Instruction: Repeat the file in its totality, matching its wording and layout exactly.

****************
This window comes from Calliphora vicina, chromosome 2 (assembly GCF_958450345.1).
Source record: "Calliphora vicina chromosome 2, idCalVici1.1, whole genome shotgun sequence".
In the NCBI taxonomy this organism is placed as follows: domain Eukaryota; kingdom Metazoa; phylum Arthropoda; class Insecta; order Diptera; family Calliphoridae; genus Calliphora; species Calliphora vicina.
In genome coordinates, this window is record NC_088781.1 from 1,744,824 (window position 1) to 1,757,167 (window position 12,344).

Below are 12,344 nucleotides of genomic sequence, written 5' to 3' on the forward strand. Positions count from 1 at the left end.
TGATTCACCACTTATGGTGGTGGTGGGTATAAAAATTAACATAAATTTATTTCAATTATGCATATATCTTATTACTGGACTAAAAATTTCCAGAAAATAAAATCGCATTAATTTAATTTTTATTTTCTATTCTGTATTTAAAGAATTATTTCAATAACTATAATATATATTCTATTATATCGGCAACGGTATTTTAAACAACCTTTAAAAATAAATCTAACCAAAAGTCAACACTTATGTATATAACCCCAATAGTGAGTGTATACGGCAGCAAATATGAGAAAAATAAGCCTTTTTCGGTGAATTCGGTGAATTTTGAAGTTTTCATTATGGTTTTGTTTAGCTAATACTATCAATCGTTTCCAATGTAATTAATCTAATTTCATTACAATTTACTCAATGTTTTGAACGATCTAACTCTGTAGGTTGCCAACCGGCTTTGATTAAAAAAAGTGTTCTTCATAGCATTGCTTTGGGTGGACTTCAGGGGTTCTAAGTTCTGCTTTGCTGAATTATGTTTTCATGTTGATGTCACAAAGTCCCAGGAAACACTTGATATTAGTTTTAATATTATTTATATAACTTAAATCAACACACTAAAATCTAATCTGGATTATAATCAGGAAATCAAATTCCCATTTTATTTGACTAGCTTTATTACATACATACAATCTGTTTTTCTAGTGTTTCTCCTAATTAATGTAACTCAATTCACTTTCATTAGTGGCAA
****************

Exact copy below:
This window comes from Calliphora vicina, chromosome 2 (assembly GCF_958450345.1).
Source record: "Calliphora vicina chromosome 2, idCalVici1.1, whole genome shotgun sequence".
In the NCBI taxonomy this organism is placed as follows: domain Eukaryota; kingdom Metazoa; phylum Arthropoda; class Insecta; order Diptera; family Calliphoridae; genus Calliphora; species Calliphora vicina.
In genome coordinates, this window is record NC_088781.1 from 1,744,824 (window position 1) to 1,757,167 (window position 12,344).

Below are 12,344 nucleotides of genomic sequence, written 5' to 3' on the forward strand. Positions count from 1 at the left end.
TGATTCACCACTTATGGTGGTGGTGGGTATAAAAATTAACATAAATTTATTTCAATTATGCATATATCTTATTACTGGACTAAAAATTTCCAGAAAATAAAATCGCATTAATTTAATTTTTATTTTCTATTCTGTATTTAAAGAATTATTTCAATAACTATAATATATATTCTATTATATCGGCAACGGTATTTTAAACAACCTTTAAAAATAAATCTAACCAAAAGTCAACACTTATGTATATAACCCCAATAGTGAGTGTATACGGCAGCAAATATGAGAAAAATAAGCCTTTTTCGGTGAATTCGGTGAATTTTGAAGTTTTCATTATGGTTTTGTTTAGCTAATACTATCAATCGTTTCCAATGTAATTAATCTAATTTCATTACAATTTACTCAATGTTTTGAACGATCTAACTCTGTAGGTTGCCAACCGGCTTTGATTAAAAAAAGTGTTCTTCATAGCATTGCTTTGGGTGGACTTCAGGGGTTCTAAGTTCTGCTTTGCTGAATTATGTTTTCATGTTGATGTCACAAAGTCCCAGGAAACACTTGATATTAGTTTTAATATTATTTATATAACTTAAATCAACACACTAAAATCTAATCTGGATTATAATCAGGAAATCAAATTCCCATTTTATTTGACTAGCTTTATTACATACATACAATCTGTTTTTCTAGTGTTTCTCCTAATTAATGTAACTCAATTCACTTTCATTAGTGGCAA